Please use this identifier to cite or link to this item: http://hdl.handle.net/2381/34454
Title: Studies on the control of DNA replication in Escherichia coli.
Authors: Nandadasa, H. G.
Award date: 1971
Presented at: University of Leicester
Abstract: On the assumption that the replication of plasmids is under negative control, an attempt was made to isolate temperature-sensitive mutants of an Flac+ factor having uncontrolled replication. It was anticipated that such mutants would be lethal to the host at 420°C but give a high frequency of Lac revertants due to loss of the F particle. Although several temperature-sensitive mutants were found, none were of this type. In some of the isolated mutants, the reversion frequency was enhanced by the presence of the F particle. On detailed study, one of these mutants proved to have a chromosomal lesion similar to those classified as defective in the initiation of chromosome replication. Known initiation-defective mutants (CRT83 and CRT46) also show an enhanced reversion frequency when infected with F or some F prime factors. In many of the revertants isolated from F+ and Flac+ derivatives of CRT83, the F factor is integrated into the chromosome. Furthermore, such revertants still carry the temperature-sensitive mutation, showing that the reversion is by suppression. It is supposed that in CRT83 and CRT46, the F replication is not temperature-sensitive and when the F particle is integrated into the chromosome the whole genome can replicate at non-permissive temperature under the control of the F replication system. However, the integration of the F particle into the chromosome alone is apparently not sufficient for the suppression of temperature-sensitivity. Studies of DNA synthesis of F+, Flac+ and Hfr derivatives of CRT46 and CRT83 showed that the temperature-sensitive defect of these mutants can be complemented partially by the F factor. Several mating experiments involving CRT83 and CRT46 showed that these mutants carry an additional mutation, mapping near ilv which renders the cells partially defective in recombinant production.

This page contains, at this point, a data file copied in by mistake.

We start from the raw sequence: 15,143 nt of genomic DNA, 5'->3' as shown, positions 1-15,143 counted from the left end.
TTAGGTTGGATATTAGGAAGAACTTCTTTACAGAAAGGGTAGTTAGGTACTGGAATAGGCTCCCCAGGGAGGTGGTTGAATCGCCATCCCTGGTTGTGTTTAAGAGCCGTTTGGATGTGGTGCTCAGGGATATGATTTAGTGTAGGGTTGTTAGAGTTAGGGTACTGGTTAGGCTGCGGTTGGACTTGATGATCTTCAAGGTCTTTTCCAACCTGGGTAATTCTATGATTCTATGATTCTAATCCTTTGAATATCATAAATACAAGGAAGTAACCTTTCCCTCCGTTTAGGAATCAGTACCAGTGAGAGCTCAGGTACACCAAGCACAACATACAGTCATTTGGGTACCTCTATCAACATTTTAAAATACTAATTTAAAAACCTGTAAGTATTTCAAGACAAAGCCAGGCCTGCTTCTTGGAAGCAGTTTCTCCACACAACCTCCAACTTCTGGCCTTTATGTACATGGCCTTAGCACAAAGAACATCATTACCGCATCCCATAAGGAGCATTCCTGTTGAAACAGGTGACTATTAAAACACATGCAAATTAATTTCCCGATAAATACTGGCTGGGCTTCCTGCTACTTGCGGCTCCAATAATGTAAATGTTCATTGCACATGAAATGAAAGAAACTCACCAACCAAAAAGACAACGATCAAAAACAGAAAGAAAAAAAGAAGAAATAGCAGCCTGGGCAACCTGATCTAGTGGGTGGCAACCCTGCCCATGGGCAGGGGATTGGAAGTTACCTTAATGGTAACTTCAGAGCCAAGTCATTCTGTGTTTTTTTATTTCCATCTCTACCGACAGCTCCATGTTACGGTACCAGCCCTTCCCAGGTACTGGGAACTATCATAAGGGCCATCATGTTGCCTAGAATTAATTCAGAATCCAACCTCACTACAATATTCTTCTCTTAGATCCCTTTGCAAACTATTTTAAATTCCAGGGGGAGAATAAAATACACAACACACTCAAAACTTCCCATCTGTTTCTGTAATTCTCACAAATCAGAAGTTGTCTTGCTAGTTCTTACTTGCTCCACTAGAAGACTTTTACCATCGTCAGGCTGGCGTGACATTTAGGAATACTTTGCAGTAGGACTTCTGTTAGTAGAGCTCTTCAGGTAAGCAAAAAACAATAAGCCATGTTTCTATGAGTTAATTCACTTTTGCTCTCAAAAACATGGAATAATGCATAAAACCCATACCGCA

Links: http://hdl.handle.net/2381/34454
Level: Doctoral
Qualification: Ph.D.
Rights: Copyright © the author. All rights reserved.
Appears in Collections:Theses, Dept. of Genetics
Leicester Theses

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